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We spend nearly a third of our time in the workplace, yet the latest Happy Office Survey in November 2015 shows that 42% of office-based staff feel that their current working environment does not have a positive impact on their happiness. Project Director, Steve Taylor, shares his ideas on how to keep staff motivated and how office design can positively impact your business.
The physical workplace can affect things such as employee wellbeing, performance, collaboration, and productivity. Chris Moriarty, managing director at workplace effectiveness benchmarking organisation Leesman UK and Ireland, says: “If the working environment isn’t easy to use, if it isn’t free of obstacles and barriers, then it’s going to have a real impact on performance, which, in turn, will have an impact on motivation.”
If the workplace hampers employees’ ability to perform their jobs effectively, then it will not only hinder employers’ efforts to keep staff motivated, but it can also negatively impact wider talent strategies.
Offering a range of different spaces can enable staff to work in the environment that is conducive to performing at their best. This should include spaces that allow for concentrated individual work and areas that facilitate teamwork. An organisation can tailor these different environments to suit the types of tasks and activities that employees undertake.
A variety of meeting areas can also foster multiple forms of collaboration and motivate employees to work together in different ways. We try to encourage organisations not to have too many closed meeting rooms and not to have too many seated meeting rooms; so, things like stand-up meeting tables or stand-up benches that employees can huddle around for a quick conversation, whether it’s a project catch up or a brainstorm. That means people move a lot quicker, and they’re more likely to be creative.
It is not just spaces that are ostensibly geared towards working that are important; areas that support employees’ physical, mental, and social wellbeing also play a key role. This might include retreat areas where an employee can relax and take a break when needed or areas that facilitate play, such as a games room. If spaces are designed to be multi-purpose, then they could also host wellbeing activities such as yoga or meditation. Organisations could then hold social activities in these spaces to draw staff to them and help build relationships.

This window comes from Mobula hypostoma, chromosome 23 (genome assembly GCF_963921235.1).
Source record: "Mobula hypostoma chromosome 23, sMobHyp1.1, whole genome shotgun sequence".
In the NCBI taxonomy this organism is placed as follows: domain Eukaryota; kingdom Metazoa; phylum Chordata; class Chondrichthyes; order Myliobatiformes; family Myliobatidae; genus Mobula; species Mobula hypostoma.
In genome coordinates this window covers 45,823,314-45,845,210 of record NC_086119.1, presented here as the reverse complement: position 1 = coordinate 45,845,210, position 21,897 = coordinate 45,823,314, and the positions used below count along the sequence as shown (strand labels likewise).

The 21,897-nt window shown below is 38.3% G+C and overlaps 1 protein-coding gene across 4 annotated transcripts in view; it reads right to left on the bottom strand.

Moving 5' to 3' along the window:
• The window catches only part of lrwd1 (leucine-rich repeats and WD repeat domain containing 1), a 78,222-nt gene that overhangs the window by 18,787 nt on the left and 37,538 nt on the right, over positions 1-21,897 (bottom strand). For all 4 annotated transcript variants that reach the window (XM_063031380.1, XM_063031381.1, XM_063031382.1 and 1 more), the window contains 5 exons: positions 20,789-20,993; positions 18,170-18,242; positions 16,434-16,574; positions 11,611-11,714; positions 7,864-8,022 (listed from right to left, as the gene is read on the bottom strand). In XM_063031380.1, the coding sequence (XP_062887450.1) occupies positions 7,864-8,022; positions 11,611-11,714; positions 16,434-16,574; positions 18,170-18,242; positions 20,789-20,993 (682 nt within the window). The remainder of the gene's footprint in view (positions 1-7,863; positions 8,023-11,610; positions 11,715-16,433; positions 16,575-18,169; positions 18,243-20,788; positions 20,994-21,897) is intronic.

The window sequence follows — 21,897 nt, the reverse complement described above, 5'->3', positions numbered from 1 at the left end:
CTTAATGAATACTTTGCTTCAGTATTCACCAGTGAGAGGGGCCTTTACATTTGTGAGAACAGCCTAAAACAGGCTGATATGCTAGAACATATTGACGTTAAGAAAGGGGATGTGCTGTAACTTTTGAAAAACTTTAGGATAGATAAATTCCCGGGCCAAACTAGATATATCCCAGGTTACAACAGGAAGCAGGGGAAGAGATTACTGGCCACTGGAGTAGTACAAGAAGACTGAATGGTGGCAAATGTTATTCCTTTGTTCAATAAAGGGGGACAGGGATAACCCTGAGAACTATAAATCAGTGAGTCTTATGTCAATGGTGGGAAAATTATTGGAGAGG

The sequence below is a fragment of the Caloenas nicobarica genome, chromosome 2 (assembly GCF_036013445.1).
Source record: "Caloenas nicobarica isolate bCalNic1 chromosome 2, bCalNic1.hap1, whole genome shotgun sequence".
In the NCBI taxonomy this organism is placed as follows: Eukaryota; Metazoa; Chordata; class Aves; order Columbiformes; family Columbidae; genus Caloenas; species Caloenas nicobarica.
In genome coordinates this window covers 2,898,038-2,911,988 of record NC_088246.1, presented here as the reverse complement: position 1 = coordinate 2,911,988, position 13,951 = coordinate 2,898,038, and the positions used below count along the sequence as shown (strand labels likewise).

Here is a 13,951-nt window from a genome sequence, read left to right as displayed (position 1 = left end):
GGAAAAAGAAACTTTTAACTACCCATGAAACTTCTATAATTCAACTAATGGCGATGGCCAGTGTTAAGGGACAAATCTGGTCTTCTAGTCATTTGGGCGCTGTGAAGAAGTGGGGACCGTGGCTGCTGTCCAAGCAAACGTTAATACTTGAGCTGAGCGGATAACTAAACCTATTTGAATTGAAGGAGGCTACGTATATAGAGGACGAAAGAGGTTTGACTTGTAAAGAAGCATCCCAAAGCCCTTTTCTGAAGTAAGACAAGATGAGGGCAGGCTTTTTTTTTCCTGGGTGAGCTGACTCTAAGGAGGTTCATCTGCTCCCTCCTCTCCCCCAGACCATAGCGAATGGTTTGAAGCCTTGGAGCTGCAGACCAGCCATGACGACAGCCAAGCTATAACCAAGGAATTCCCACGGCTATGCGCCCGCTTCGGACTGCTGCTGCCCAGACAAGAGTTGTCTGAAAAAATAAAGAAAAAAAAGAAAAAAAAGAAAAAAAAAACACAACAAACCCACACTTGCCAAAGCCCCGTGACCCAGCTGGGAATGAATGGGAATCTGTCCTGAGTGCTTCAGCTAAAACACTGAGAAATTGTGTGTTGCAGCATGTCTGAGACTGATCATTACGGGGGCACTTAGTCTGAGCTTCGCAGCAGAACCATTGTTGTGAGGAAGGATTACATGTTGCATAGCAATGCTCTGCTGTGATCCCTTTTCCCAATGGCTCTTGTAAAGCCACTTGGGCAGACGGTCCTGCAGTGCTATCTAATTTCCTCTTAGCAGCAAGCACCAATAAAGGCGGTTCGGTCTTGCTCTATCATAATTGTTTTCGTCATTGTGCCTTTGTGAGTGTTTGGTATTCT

Incorporating nature into the workspace and ensuring the environment is light and open can also have a positive effect on employees’ performance and wellbeing. We’re pushing the point of biophilic inspiration which is taking inspiration from nature; anything associated with the outdoors such as grass and trees. We, as humans, respond to that.
This effect has also been felt where natural elements have contributed to motivating staff to improve their health and wellbeing. Moving to an agile working environment has also encouraged employees to be more active in moving around the office, while a 'no eating at hot desks' policy has meant that staff are getting away from their desks to take a break at lunchtime and to socialise with colleagues in the office restaurant.
When making changes to the working environment, it is important to understand both how the workplace is currently utilised and how this could be changed to enhance ways of working or encourage new behaviours. Organisations can work with consultants to gauge this information, ensuring that employees from across the business can provide feedback, for example, identifying any barriers they face and sharing how certain changes could improve their working experience or support their team’s goals.
The wider objectives of the business should also be considered; however, physical changes alone may not be enough to motivate staff to work differently; organisations need to help staff understand those new ways of working. This might include communications, a top-down approach from senior management, and physically demonstrating to staff how workspaces can work for them.